Alcohol Cancer Risks
The team at Comprehensive Cancer Centers is an advocate for early detection and prevention. We know the importance of taking good care of yourself is to reduce your cancer risks.
One way to start by reducing your cancer risk, is to reduce alcohol consumption. According to American Cancer Society, alcohol accounts for roughly six percent of all cancers. In fact, excessive alcohol consumption has been linked specifically to breast cancer, colon cancer, liver cancer, esophageal cancer and head and neck cancers. It’s also a risk factor for many other cancer types.
Alcohol and Cancer
Alcohol contains ethanol. Once ingested, ethanol converts to acetaldehyde, which is a chemical that can damage cells. As the damaged cells try to repair themselves, there may be subsequent damage to a person’s DNA. Alcohol also inhibits the body’s ability to breakdown and eliminate other harmful chemicals that enter the body, such as tobacco. The American Cancer Society identifies how certain cancers react to alcohol consumption, as outlined below.
- Alcohol Connection to Head and Neck Cancers: Drinking and smoking together raises the risk of head and neck cancers much more than just drinking or smoking alone. The consumption of alcohol breaks down cells allowing harmful chemicals in tobacco get inside the cells. Alcohol also decreased the ability for cells to repair damage to their DNA caused by the chemicals.
- Alcohol Connection to Liver Cancer: Long-term alcohol use has been linked to an increased risk of liver cancer. Regular, heavy alcohol use can damage the cells in the liver, leading to inflammation and scarring, which is a concern for increasing the risk of liver cancer.
- Alcohol Connection to Colon Cancer: Alcohol use has been linked with a higher risk of cancers of the colon and rectum. The evidence for this is generally stronger in men than in women, but studies have found the link in both sexes due to the damaging of cells in the intestinal tract.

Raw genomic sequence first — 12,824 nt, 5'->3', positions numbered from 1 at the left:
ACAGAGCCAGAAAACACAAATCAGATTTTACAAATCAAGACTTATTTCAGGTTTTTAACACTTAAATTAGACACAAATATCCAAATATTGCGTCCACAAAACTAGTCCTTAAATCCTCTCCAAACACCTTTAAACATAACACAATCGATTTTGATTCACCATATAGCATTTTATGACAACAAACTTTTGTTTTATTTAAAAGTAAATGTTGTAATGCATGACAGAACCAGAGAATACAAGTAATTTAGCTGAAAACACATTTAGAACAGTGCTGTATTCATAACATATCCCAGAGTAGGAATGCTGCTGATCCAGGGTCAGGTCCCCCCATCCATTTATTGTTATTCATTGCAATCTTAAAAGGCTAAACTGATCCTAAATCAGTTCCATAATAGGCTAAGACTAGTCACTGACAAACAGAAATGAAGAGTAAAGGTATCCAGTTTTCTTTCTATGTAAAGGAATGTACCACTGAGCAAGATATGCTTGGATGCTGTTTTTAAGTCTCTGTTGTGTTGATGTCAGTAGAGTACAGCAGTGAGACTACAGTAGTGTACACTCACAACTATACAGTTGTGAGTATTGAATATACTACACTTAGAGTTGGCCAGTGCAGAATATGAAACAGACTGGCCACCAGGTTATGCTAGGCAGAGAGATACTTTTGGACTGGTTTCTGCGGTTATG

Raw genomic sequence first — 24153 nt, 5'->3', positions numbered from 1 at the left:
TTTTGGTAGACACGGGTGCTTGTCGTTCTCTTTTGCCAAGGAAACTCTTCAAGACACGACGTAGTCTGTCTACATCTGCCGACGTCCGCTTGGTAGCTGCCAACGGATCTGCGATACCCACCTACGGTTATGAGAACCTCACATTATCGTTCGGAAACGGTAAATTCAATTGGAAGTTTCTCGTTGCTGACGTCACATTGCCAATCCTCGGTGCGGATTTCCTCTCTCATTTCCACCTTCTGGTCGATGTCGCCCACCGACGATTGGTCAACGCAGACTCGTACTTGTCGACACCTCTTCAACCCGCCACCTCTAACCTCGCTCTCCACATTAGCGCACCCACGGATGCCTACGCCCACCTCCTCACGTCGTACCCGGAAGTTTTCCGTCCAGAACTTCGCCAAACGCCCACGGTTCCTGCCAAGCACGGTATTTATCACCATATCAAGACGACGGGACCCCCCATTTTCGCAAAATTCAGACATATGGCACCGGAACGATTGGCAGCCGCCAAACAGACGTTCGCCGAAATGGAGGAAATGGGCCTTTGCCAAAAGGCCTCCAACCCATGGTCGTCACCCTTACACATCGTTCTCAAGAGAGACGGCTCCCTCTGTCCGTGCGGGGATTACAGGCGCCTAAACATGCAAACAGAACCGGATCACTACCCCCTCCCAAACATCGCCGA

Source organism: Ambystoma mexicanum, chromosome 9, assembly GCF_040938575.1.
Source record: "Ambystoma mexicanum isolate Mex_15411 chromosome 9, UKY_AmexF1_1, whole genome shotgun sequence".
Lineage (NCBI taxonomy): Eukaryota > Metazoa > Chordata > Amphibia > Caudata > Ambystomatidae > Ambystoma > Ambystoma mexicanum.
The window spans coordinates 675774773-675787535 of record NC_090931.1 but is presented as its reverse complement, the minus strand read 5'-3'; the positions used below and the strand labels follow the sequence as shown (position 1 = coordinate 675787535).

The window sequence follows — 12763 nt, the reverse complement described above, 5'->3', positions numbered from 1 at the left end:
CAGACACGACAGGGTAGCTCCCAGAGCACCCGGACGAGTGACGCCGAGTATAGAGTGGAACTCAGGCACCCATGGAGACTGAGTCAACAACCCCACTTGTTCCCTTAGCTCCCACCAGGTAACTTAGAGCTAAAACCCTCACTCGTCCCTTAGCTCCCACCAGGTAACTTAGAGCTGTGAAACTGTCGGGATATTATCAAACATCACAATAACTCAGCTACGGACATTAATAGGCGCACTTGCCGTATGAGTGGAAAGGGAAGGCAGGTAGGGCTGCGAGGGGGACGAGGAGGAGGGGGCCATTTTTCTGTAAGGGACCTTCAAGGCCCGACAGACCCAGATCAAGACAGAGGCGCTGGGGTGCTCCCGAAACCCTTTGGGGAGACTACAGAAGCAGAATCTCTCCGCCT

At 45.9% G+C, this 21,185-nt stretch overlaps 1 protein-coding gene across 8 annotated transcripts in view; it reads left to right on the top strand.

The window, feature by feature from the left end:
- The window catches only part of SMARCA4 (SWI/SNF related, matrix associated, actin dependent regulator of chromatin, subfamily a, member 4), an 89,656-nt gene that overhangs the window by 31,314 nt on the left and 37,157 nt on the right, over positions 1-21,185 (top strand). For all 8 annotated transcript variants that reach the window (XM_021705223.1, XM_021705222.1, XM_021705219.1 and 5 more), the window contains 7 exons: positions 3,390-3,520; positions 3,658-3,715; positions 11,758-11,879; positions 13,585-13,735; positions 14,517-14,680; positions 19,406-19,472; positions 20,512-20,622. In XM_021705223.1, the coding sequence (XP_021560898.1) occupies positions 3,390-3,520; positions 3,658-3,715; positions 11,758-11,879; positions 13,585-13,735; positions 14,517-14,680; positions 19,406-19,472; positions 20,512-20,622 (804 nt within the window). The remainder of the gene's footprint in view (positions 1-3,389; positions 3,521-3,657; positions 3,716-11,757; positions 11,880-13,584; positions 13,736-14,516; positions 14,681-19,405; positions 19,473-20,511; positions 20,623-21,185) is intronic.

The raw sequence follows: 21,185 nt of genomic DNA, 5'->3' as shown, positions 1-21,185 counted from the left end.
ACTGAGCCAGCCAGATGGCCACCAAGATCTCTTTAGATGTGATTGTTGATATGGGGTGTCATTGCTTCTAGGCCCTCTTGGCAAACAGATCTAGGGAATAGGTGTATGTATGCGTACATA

- Alcohol Connection to Breast Cancer: Drinking even small amounts of alcohol is linked with an increased risk of breast cancer in women. Alcohol can raise estrogen levels in the body, which may explain some of the increased risk.
Effects of Alcohol Consumption
From a global perspective, the World Health Organization identifies that alcohol consumption contributes to 3 million deaths each year. Overall, harmful use of alcohol is responsible for 5.1 percent of the global burden of disease. The harmful use of alcohol is a component cause of more than 200 diseases in individuals, most notably liver cirrhosis and cancers as well as links to diseases such as tuberculosis and HIV/AIDS.
Physicians at Comprehensive Cancer Centers caution the risks that come from consumption of alcohol, which includes all types of alcohol such as red and white wine, beer and cocktails.
We understand that many people consume alcohol responsibly, but we certainly encourage them to continue to look out for their health and make changes with the new year to include consuming alcohol in moderation, examining overall diet and introducing exercise.
Comprehensive Cancer Centers Can Help
Physicians at Comprehensive Cancer Centers provide a variety of treatment options for cancer including chemotherapy, radiation therapy, breast surgery and clinical research for the treatment of cancer. To schedule an appointment with the team at Comprehensive, call 702-952-3350.
The content is this post is not intended to be a substitute for professional medical advice, diagnosis, or treatment. Always seek the advice of qualified health providers with questions you may have regarding medical conditions.